President Obama described his recent pact with Kabul as the symbol of a new chapter in the decade-long conflict in Afghanistan. Others have portrayed it as an omen of things to come. But for the region’s power brokers watching the U.S. drawdown and coldly weighing their options, the accord marks little more than another stage in the great game—one in which the United States will no longer be the dominant player.
For the last ten years, Washington has set the rules of this game by saturating Afghanistan with tens of billions of dollars and nearly one hundred thousand of the world’s best fighting forces. This nearly limitless flood of resources has allowed U.S. officials to plow blindly through the competing interests of government officials in Kabul and Islamabad and local power brokers in Afghanistan’s far-flung villages.
But as the United States withdraws most of its forces and money, it will have less leverage with Afghan leaders. The interests of the United States and its erstwhile allies in the region will diverge, and those conflicts will become increasingly difficult to overcome through direct measures. Afghan president Hamid Karzai and other Afghan officials are likely to pursue their interests more vigorously and defiantly. American officials will have to find more indirect ways to cajole and manipulate these competing interests toward something less than civil war and Taliban rule.
Soon after signing the agreement with Obama, Karzai instructed officials in the Afghan Ministry of Interior to refuse action on intelligence provided by U.S. forces if there is any doubt about its veracity. His government has demanded control over night raids and detention operations, which will be central to U.S. counterterrorism efforts. Karzai has made it clear to Washington that once the flow of money and forces slows, so will U.S. influence and the level of cooperation between the two governments.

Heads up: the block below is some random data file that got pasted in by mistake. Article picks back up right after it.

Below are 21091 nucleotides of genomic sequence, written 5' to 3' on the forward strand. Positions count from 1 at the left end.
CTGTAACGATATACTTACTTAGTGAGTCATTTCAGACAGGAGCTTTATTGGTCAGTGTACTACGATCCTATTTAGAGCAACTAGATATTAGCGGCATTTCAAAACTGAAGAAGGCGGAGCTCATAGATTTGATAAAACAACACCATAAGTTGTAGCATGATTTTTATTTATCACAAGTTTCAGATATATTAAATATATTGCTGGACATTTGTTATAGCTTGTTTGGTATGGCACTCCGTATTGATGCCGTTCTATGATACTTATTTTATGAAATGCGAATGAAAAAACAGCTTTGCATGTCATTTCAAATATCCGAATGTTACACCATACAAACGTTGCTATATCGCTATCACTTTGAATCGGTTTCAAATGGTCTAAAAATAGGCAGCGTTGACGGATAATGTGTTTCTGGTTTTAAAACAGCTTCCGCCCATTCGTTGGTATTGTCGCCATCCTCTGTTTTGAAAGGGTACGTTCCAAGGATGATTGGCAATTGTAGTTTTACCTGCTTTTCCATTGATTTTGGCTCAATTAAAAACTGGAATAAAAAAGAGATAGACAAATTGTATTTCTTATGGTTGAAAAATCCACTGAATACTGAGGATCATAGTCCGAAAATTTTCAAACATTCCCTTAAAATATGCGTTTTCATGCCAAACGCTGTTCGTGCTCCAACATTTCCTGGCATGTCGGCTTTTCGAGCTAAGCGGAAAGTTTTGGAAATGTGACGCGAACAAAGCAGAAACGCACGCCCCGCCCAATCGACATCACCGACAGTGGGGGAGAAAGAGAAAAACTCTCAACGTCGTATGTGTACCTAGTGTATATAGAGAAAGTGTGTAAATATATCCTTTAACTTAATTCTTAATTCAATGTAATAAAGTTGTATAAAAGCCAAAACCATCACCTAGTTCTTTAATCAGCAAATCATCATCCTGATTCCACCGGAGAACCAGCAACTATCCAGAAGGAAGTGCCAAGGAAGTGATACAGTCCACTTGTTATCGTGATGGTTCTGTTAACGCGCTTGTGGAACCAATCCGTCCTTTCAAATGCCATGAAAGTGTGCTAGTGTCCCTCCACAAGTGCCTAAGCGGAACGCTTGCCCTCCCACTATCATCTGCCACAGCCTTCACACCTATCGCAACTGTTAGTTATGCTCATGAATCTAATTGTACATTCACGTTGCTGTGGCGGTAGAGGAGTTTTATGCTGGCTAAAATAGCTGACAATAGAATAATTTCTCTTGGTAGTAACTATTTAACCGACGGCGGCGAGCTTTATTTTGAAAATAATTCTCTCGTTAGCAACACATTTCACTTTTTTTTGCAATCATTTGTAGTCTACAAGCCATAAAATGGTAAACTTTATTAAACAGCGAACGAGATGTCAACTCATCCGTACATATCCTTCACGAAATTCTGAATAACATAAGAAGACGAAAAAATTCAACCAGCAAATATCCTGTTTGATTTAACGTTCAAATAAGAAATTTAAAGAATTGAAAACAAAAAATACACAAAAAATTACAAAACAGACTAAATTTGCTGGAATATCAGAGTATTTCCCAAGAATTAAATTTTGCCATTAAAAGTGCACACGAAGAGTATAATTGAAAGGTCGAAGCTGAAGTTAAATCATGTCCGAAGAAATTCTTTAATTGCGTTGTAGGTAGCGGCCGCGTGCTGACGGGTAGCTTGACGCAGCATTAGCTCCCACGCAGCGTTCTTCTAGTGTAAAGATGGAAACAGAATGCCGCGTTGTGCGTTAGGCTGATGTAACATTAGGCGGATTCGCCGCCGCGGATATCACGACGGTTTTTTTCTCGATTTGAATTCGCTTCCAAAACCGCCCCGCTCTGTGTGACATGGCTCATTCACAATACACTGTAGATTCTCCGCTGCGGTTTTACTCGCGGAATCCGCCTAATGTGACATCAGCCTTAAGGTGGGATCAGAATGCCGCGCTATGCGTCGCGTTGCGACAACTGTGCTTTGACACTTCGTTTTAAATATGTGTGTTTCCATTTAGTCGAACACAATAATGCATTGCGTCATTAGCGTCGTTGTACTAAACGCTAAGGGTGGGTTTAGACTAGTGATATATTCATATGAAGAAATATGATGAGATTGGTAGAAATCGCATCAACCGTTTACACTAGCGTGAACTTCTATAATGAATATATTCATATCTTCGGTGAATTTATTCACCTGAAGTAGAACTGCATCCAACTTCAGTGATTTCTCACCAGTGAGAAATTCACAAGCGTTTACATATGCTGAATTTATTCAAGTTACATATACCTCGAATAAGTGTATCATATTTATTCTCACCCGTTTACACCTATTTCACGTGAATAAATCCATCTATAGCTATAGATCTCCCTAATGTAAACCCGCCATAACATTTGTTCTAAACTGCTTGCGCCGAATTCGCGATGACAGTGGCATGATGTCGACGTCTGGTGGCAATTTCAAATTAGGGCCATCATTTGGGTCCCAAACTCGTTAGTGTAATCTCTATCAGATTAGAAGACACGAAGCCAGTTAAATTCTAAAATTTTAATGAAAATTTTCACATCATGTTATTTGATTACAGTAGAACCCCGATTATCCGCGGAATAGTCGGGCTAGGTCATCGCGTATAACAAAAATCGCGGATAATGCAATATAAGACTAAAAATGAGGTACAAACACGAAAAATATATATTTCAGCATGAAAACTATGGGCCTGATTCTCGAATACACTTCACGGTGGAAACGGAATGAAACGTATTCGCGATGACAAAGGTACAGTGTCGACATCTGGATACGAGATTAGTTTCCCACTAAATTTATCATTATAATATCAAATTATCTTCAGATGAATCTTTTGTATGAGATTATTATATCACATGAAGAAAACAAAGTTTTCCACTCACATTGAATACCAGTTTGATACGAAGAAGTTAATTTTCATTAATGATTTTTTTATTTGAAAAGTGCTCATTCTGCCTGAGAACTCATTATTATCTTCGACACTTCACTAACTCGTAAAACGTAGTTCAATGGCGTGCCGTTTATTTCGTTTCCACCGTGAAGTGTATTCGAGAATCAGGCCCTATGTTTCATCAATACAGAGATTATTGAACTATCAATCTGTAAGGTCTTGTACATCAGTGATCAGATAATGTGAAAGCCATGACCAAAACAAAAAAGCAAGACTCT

Like their counterparts in Pakistan, Afghanistan’s rulers may not always see eye to eye with the United States when it comes to radical militant groups associated with al-Qaeda, especially if these groups agree to leave the region’s governments alone. Officials in Kabul and Islamabad will look to their own interests first.
Obama’s pact with Karzai sent a clear message: America’s interest in the region stops where al-Qaeda ends. But leaders in Kabul have less reason to be concerned about al-Qaeda and its war against the West than they do about civil war and the return of the Taliban.
Thus, Afghanistan’s leaders, no longer backed by so much American power and money, may prefer accommodation to confrontation—as Pakistan’s rulers have done to varying degrees over the years. In many areas of Afghanistan, local officials are already making deals with local Taliban commanders, giving insurgents free rein to attack U.S. forces as long as they leave Afghan personnel alone.
To ensure elements of al-Qaeda (or other anti-American groups) don’t reestablish sanctuaries inside Afghanistan, a great deal more behind-the-scenes diplomacy will be needed than was evident during the last decade, when U.S. forces called the shots and had the capability to strike as they wished.
There are no constant friends in international politics—only interests formed by shifting sands and temporary alliances subject to rapid change. Nowhere is this truer than in Southwest Asia. Pakistan, a U.S. ally and sole conduit for aid to the Afghan resistance during the 1980s, is now the primary supporter of the Taliban and other insurgents targeting Western forces in Afghanistan.
India, which leaned towards the USSR during the latter part of the Cold War and voiced no opposition to the 1979 Soviet invasion of Afghanistan, is now a U.S. strategic partner and staunch supporter of the international effort in Afghanistan. In today’s Afghan army, Soviet-trained officers have joined with former Afghan resistance commanders to defeat the Taliban and its allies.